Wisconsin Elections Commissioner Meagan Wolfe speaks about election processes days before the 2022 midterm election. (Screenshot)
A Republican-controlled Senate committee voted Monday not to approve the rehiring of Wisconsin Elections Commission (WEC) Administrator Meagan Wolfe. A majority on the committee sided with prominent election conspiracy theorists over the objections of the state’s election officials, in a decision that moves the fight over Wolfe’s reappointment one step closer to legal action.
Since the 2020 presidential election, Wolfe has been subject to partisan attacks as she’s become the face of many Republican complaints about Wisconsin’s election administration. Wolfe was originally appointed by the Republican-controlled Legislature and her initial four-year term expired in June. In a procedural move, the three Democrats on the six-member commission abstained from a vote on her reappointment. The abstentions prevented the body from obtaining the four votes required under state law to nominate a WEC administrator, keeping the question from being forwarded to the state Senate for confirmation.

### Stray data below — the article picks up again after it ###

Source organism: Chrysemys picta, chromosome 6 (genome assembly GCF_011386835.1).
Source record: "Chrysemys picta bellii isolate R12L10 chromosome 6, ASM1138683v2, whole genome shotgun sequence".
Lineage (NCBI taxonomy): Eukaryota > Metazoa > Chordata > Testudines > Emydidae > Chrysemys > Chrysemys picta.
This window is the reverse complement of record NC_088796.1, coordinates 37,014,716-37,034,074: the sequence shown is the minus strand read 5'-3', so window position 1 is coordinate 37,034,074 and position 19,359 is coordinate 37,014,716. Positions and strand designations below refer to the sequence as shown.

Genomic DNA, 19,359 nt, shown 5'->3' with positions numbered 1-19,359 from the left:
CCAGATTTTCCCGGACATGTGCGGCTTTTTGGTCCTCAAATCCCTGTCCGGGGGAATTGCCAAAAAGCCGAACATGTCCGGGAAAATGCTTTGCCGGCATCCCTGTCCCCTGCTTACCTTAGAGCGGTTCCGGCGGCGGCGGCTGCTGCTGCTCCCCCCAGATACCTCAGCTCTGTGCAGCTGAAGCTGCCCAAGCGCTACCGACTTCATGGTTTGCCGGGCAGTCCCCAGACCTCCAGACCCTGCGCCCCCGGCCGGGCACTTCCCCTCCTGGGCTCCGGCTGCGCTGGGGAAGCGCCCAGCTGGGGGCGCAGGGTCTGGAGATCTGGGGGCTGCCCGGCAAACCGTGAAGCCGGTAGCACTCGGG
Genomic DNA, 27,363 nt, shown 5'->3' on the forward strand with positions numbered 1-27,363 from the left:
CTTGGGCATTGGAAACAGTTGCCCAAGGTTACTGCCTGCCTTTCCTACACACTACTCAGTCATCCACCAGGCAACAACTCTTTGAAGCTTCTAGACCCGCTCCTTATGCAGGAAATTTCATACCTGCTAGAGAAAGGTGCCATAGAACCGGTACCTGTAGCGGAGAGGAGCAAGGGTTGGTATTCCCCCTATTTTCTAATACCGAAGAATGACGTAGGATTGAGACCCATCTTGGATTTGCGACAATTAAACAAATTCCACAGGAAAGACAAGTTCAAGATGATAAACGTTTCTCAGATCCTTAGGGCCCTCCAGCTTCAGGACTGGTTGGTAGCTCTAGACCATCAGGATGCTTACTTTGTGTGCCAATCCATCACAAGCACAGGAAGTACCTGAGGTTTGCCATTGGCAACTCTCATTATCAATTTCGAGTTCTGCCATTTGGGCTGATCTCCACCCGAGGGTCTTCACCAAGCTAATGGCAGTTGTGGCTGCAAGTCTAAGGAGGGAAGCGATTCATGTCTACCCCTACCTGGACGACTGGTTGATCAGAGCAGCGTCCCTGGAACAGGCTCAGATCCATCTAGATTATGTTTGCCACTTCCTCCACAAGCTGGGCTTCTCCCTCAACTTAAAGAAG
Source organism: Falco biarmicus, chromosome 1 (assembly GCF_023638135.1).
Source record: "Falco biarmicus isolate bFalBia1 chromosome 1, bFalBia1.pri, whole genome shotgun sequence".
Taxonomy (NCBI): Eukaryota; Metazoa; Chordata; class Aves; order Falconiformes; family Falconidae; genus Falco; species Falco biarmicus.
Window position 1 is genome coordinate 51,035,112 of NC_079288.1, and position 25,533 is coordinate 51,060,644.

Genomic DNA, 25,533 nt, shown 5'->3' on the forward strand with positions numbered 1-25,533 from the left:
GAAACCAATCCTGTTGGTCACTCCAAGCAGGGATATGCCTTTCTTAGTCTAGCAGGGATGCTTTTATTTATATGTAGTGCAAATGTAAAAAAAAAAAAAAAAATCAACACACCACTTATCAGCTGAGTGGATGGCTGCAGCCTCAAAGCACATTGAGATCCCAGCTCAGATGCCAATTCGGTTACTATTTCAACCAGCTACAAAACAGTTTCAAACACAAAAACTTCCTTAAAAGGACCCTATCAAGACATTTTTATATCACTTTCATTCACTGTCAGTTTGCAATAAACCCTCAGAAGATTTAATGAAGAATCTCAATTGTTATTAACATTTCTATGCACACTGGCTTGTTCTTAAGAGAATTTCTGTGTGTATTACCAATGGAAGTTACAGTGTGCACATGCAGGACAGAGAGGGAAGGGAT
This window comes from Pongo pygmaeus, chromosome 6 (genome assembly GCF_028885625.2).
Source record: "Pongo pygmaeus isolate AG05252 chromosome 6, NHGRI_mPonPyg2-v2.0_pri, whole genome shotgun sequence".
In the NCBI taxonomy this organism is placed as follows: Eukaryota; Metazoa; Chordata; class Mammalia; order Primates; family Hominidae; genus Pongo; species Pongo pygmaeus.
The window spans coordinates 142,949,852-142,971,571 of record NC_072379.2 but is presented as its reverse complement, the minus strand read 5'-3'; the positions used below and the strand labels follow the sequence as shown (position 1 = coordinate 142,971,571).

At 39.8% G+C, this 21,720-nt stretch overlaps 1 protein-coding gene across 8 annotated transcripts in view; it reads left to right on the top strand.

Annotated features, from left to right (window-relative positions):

The Democrats’ move is attempting to take advantage of a precedent set by the state Supreme Court last year which states appointees to state positions can stay in their post indefinitely so long as their replacement is not confirmed by the Senate. Republicans have used the precedent to hold onto posts on the state’s policy making boards and commissions.
Despite the Democrats’ move to keep Wolfe’s reappointment out of the Senate, Republicans have moved forward with confirmation proceedings anyway.
On Monday, the Senate Committee on Shared Revenue, Elections and Consumer Protection voted 3-1 along party lines, with Brunswick Democratic Sen. Jeff Smith abstaining, not to recommend her confirmation to the full Senate. The committee took the vote despite warnings from Democratic Attorney General Josh Kaul and the Legislature’s own nonpartisan attorneys that the issue is not properly before the Senate.
At a confirmation hearing for Wolfe late last month, the committee’s chair, Sen. Dan Knodl (R-Germantown), disregarded Democratic complaints that the nomination wasn’t properly before the body as he presided over a hearing in which dozens of prominent election deniers testified against Wolfe with baseless claims that the 2020 election was stolen.
Sen. Mark Spreitzer (D-Beloit), who cast the sole vote in favor of Wolfe’s confirmation, said in a statement that the Republicans are wasting taxpayer money in a futile effort to attack the state’s election administration.
“As I said when the Committee first met to discuss Administrator Wolfe’s continued service to the people of Wisconsin, this nomination is not before us and Senate Republicans are on a path that will waste taxpayer money and create unnecessary controversy around our elections while attacking qualified, hard-working election officials,” he said.
The issue of Wolfe’s reappointment is likely to be decided by a court after potential action by the full Senate.
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